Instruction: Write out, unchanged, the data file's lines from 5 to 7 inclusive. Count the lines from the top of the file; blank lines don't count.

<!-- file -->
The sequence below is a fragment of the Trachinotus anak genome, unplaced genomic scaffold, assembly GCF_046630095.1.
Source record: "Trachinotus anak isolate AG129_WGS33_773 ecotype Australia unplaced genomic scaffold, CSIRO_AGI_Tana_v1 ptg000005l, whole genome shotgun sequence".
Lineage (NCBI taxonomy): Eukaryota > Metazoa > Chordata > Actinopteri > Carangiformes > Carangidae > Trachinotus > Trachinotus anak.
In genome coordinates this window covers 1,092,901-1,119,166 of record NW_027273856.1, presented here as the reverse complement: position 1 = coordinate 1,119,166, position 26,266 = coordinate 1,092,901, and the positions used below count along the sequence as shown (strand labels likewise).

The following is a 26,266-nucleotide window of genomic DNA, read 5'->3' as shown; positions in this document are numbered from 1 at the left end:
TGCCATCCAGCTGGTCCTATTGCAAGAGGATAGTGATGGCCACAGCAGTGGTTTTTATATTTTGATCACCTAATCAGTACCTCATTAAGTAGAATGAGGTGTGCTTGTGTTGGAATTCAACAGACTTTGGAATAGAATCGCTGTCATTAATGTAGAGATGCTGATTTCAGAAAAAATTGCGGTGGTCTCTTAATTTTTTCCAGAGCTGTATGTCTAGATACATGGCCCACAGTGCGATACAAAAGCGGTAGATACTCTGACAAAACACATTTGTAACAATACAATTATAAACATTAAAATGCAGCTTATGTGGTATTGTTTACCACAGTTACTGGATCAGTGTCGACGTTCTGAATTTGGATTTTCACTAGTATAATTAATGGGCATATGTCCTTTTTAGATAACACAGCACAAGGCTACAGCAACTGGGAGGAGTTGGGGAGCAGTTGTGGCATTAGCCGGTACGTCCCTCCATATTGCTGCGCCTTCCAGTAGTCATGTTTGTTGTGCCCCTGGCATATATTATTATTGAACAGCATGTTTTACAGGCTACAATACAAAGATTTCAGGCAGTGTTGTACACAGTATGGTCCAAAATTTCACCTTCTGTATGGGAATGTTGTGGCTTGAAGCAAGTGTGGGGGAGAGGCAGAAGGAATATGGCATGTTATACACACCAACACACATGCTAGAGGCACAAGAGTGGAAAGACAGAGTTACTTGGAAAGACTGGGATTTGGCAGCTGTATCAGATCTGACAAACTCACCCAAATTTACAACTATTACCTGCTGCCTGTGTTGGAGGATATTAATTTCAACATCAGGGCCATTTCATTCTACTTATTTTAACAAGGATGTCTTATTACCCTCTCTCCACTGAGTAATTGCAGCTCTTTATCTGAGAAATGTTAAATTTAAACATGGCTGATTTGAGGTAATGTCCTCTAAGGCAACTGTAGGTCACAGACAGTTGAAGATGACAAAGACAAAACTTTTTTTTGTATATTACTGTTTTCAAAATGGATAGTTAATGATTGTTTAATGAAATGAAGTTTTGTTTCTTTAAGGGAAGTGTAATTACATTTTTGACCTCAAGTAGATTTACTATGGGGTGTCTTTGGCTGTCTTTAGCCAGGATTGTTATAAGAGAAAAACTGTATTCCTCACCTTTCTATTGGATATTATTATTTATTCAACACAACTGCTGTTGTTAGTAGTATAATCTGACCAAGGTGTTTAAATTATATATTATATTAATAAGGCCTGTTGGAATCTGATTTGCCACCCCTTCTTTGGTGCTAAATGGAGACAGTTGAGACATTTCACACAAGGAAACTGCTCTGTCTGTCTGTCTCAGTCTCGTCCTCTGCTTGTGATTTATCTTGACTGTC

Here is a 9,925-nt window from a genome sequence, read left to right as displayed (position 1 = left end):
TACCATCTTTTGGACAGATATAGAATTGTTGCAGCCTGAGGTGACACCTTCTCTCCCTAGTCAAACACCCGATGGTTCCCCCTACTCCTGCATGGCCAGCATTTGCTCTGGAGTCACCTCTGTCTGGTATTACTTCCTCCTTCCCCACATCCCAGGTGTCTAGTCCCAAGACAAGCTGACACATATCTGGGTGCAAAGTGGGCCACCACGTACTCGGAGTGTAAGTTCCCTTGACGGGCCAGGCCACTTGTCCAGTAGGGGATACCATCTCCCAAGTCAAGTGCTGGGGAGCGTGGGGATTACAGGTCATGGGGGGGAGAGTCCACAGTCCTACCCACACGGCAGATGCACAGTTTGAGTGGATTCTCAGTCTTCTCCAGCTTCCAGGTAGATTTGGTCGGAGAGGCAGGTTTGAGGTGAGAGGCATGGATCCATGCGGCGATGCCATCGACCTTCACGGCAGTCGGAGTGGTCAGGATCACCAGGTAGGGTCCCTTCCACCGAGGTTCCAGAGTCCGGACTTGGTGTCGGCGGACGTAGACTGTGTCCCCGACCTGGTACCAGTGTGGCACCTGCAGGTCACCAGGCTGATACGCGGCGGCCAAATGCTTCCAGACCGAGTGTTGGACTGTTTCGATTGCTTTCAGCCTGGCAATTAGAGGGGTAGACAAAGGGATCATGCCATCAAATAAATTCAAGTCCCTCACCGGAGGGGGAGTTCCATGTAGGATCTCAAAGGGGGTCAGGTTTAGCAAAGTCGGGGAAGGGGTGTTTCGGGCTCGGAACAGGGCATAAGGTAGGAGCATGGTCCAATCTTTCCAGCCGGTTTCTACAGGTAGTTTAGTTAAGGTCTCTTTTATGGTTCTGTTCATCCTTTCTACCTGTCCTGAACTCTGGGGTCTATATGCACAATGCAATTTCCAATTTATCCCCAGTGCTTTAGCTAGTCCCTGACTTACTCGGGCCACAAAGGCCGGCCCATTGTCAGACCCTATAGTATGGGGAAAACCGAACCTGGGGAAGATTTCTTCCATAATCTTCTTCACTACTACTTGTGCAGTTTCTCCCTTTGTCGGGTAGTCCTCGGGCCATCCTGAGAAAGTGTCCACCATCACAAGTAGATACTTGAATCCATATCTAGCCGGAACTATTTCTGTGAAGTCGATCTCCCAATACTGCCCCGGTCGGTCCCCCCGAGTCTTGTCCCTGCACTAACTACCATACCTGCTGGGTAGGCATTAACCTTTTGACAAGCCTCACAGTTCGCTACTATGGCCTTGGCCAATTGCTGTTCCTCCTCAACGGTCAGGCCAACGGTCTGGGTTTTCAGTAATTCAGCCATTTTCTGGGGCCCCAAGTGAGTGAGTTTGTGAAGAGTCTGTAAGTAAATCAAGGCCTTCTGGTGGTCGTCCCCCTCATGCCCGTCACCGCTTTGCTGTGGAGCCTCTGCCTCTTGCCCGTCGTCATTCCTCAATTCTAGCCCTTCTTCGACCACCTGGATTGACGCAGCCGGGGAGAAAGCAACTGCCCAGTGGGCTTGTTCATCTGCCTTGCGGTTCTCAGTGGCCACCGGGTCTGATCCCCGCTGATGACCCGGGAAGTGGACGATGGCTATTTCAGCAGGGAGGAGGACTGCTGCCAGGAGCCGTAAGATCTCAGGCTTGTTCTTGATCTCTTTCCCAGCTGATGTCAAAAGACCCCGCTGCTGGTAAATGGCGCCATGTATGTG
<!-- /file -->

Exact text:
The following is a 26,266-nucleotide window of genomic DNA, read 5'->3' as shown; positions in this document are numbered from 1 at the left end:
TGCCATCCAGCTGGTCCTATTGCAAGAGGATAGTGATGGCCACAGCAGTGGTTTTTATATTTTGATCACCTAATCAGTACCTCATTAAGTAGAATGAGGTGTGCTTGTGTTGGAATTCAACAGACTTTGGAATAGAATCGCTGTCATTAATGTAGAGATGCTGATTTCAGAAAAAATTGCGGTGGTCTCTTAATTTTTTCCAGAGCTGTATGTCTAGATACATGGCCCACAGTGCGATACAAAAGCGGTAGATACTCTGACAAAACACATTTGTAACAATACAATTATAAACATTAAAATGCAGCTTATGTGGTATTGTTTACCACAGTTACTGGATCAGTGTCGACGTTCTGAATTTGGATTTTCACTAGTATAATTAATGGGCATATGTCCTTTTTAGATAACACAGCACAAGGCTACAGCAACTGGGAGGAGTTGGGGAGCAGTTGTGGCATTAGCCGGTACGTCCCTCCATATTGCTGCGCCTTCCAGTAGTCATGTTTGTTGTGCCCCTGGCATATATTATTATTGAACAGCATGTTTTACAGGCTACAATACAAAGATTTCAGGCAGTGTTGTACACAGTATGGTCCAAAATTTCACCTTCTGTATGGGAATGTTGTGGCTTGAAGCAAGTGTGGGGGAGAGGCAGAAGGAATATGGCATGTTATACACACCAACACACATGCTAGAGGCACAAGAGTGGAAAGACAGAGTTACTTGGAAAGACTGGGATTTGGCAGCTGTATCAGATCTGACAAACTCACCCAAATTTACAACTATTACCTGCTGCCTGTGTTGGAGGATATTAATTTCAACATCAGGGCCATTTCATTCTACTTATTTTAACAAGGATGTCTTATTACCCTCTCTCCACTGAGTAATTGCAGCTCTTTATCTGAGAAATGTTAAATTTAAACATGGCTGATTTGAGGTAATGTCCTCTAAGGCAACTGTAGGTCACAGACAGTTGAAGATGACAAAGACAAAACTTTTTTTTGTATATTACTGTTTTCAAAATGGATAGTTAATGATTGTTTAATGAAATGAAGTTTTGTTTCTTTAAGGGAAGTGTAATTACATTTTTGACCTCAAGTAGATTTACTATGGGGTGTCTTTGGCTGTCTTTAGCCAGGATTGTTATAAGAGAAAAACTGTATTCCTCACCTTTCTATTGGATATTATTATTTATTCAACACAACTGCTGTTGTTAGTAGTATAATCTGACCAAGGTGTTTAAATTATATATTATATTAATAAGGCCTGTTGGAATCTGATTTGCCACCCCTTCTTTGGTGCTAAATGGAGACAGTTGAGACATTTCACACAAGGAAACTGCTCTGTCTGTCTGTCTCAGTCTCGTCCTCTGCTTGTGATTTATCTTGACTGTC

Here is a 9,925-nt window from a genome sequence, read left to right as displayed (position 1 = left end):